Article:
One expression that I learned from Prof. Diogenes Allen is "Love is the otherness of things". That is, to love, we have to relate to that other person in a way that allows them to be themselves fully and where we do not impose our own desires and values on them. he then relates this to Simone Weil's understanding of the love of God and affliction. God allows us to exist fully as ourselves, but conditions reality to sustain it. Not in a deterministic way, but in the same way that gravity keeps you from flying off the surface of the earth.

Weil also relates this to her interesting take on school studies. She views solving a mathematical problem as a spiritual exercise. Because you have to assent to the problem in a way that the problem itself is not contingent on your own sense of personality, emotion, cognition, etc. you have to de-center yourself in order to solve it. This, to her, is the heart of her notion of attention without which any knowledge of God is impossible.

In my view, doctrine needs to function in the same way. Doctrine needs to assent to God and be subject to change, and what I see more often than not is that doctrine becomes a reified medium for God that, following McLuhan, becomes the message of God itself. This I call idolatry.

julieunplugged said...

Drew, truly remarkable comments. The term "de-centering of self" came to me through postmodernist writings. The idea of losing the self or othering is certainly a huge part of spirituality and multiple spiritual paths/disciplines. Sometimes we hear things newly when they come through other means and for me, that's what postmodernism did - it helped me understand what "othering" is all about. It's not the same as "helping" or even "serving."

Othering, otherliness really is about not imposing ourselves on the other. What a challenge!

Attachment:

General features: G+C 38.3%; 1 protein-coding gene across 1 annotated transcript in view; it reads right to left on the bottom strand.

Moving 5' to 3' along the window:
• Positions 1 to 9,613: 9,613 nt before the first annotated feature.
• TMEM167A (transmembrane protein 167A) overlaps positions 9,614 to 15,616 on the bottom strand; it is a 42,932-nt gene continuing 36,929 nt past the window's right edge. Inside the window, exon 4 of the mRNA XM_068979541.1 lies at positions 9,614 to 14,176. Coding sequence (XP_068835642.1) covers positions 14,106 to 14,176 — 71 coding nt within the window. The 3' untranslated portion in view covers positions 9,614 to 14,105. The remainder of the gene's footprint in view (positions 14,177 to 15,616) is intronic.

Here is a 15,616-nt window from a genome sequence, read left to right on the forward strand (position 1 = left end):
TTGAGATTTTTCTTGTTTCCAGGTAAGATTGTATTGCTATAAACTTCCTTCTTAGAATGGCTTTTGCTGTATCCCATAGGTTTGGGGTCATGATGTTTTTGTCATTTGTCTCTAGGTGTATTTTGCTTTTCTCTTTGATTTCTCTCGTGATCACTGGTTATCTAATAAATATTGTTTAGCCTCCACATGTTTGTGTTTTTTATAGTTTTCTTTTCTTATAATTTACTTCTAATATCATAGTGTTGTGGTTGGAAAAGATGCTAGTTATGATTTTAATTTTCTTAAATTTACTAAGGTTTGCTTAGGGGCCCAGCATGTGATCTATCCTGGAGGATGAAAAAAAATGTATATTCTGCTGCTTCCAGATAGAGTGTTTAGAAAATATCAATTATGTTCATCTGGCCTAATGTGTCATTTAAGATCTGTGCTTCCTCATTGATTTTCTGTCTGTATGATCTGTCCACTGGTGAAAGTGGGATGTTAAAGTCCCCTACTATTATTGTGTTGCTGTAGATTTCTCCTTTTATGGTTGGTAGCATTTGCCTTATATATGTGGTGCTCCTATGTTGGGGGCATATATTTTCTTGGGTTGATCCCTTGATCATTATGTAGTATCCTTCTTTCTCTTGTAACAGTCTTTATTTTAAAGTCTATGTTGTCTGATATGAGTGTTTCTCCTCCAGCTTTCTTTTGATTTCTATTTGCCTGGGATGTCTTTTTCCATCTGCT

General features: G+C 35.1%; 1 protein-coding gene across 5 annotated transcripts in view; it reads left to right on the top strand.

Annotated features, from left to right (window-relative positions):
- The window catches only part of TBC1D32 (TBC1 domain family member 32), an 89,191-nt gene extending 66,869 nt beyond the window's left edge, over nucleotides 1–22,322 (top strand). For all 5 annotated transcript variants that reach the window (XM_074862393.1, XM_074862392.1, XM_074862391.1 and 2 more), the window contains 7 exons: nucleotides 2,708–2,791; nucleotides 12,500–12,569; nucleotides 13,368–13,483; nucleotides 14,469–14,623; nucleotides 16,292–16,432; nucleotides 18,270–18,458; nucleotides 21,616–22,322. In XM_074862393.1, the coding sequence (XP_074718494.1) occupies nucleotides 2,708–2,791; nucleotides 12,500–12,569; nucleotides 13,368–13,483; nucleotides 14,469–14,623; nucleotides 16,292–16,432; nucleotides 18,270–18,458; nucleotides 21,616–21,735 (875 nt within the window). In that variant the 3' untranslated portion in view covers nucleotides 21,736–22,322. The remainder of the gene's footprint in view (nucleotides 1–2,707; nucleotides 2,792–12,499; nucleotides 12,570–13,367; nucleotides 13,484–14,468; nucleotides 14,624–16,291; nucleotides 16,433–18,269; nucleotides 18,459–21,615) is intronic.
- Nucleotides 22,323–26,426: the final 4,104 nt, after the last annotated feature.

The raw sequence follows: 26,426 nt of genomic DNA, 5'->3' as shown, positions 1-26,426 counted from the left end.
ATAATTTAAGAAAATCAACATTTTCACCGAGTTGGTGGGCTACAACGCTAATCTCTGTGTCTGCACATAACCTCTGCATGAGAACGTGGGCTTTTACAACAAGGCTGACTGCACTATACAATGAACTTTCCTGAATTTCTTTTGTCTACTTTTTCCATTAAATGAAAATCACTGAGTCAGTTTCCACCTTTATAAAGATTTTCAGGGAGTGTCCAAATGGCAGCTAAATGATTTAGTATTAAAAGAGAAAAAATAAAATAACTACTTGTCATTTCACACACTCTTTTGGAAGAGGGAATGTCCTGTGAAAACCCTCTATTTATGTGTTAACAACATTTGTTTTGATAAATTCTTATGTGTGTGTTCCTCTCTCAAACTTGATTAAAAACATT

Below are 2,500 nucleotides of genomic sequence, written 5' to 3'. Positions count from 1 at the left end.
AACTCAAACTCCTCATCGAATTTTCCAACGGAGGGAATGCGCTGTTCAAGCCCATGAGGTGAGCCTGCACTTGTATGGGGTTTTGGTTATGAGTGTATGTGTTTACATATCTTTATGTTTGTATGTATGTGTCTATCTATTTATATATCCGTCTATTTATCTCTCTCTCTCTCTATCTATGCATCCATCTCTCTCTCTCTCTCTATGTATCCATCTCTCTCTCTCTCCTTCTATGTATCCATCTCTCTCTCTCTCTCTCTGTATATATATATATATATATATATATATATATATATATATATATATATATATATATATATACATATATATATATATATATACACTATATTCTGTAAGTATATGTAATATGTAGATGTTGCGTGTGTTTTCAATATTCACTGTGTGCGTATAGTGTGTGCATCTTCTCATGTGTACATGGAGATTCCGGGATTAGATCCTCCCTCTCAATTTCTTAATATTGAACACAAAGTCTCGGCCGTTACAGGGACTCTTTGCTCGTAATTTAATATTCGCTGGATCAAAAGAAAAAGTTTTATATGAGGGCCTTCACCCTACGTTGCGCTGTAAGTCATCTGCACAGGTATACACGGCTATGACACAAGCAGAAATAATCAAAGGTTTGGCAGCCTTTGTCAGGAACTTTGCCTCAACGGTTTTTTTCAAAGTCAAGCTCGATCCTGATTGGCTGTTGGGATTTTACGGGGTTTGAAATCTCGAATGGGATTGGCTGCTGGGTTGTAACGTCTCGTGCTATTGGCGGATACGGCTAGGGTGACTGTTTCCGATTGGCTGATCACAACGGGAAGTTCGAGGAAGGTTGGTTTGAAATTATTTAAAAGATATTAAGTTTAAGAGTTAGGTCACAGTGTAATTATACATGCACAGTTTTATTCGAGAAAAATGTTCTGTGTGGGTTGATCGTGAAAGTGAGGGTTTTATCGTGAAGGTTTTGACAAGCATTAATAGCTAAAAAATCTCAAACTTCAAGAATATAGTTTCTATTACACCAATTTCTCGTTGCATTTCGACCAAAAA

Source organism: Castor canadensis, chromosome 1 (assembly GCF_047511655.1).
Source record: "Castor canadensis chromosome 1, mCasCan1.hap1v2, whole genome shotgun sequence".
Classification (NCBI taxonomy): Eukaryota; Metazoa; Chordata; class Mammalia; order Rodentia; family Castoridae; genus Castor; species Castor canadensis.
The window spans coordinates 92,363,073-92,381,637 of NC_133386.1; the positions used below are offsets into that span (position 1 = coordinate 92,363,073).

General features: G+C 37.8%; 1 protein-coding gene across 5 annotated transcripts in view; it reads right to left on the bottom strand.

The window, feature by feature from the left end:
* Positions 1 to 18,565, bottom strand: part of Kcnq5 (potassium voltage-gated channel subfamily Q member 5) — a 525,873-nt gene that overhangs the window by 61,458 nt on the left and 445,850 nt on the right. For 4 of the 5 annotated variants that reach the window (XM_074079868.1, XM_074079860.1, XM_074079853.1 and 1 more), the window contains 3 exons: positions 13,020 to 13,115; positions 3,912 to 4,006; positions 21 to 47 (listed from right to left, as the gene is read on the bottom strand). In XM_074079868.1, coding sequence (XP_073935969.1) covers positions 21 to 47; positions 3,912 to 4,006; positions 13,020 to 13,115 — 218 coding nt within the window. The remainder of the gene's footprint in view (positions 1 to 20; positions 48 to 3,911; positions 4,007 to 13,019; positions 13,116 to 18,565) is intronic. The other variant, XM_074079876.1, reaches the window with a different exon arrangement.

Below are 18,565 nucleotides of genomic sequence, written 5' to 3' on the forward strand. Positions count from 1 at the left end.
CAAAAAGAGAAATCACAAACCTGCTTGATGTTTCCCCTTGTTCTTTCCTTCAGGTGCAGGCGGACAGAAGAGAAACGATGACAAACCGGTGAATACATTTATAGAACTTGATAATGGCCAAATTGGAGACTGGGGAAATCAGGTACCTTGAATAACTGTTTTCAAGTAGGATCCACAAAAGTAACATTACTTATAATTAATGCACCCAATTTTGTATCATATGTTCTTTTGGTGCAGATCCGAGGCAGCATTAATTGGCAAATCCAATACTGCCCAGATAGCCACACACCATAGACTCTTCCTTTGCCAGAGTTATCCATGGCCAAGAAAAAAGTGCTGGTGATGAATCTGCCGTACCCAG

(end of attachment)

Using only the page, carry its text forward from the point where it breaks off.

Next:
Thanks for this.

Ampersand said...

I truly like de-centering. Not to minimize it as a discipline, and an intentional one at that, but I also wonder if some of us are more inclined to it than others. It makes me feel alive.

And Drew, your wonderful comments make realize perhaps why it makes me feel so alive. When I love others, the way you described, as they are, with no expectations of them to conform to my desires, I feel connected to everyone and everything.

KB, I'm sorry that you are de-centering so radically...know that my heart is with you and your dear wife. Methinks, due to my brewing health issues, that my dh and I are headed down a similar path, but at what point I don't know. I say this just to let you know that I have glimpses of what you must be going through. Grace to you.

carrie said...

Dropped into catch up and loved this post. It makes me want to move to another country for awhile since I've had little experience with this. I know my kids have had little practice with "decentering." Except for Thomas, maybe who has spent at least some time in other cultures having to adapt to food, customs, and routines not his own.

In some ways the move toward Catholicism has been one of stepping outside of my comfort zone and being in the minority, not knowing the "language," culture, and even history like the "natives." I've had to try to see everything through new eyes.

Of course, this doesn't compare to what Kansas Bob is experiencing. My experience is something of my own making and I could pull out any time. Choosing to de-center is great and requires discipline. But being in a situation you can't necessarily change must be exhausting.

And Drew, I agree de-centering has a long association with spiritual exercise. Good thoughts.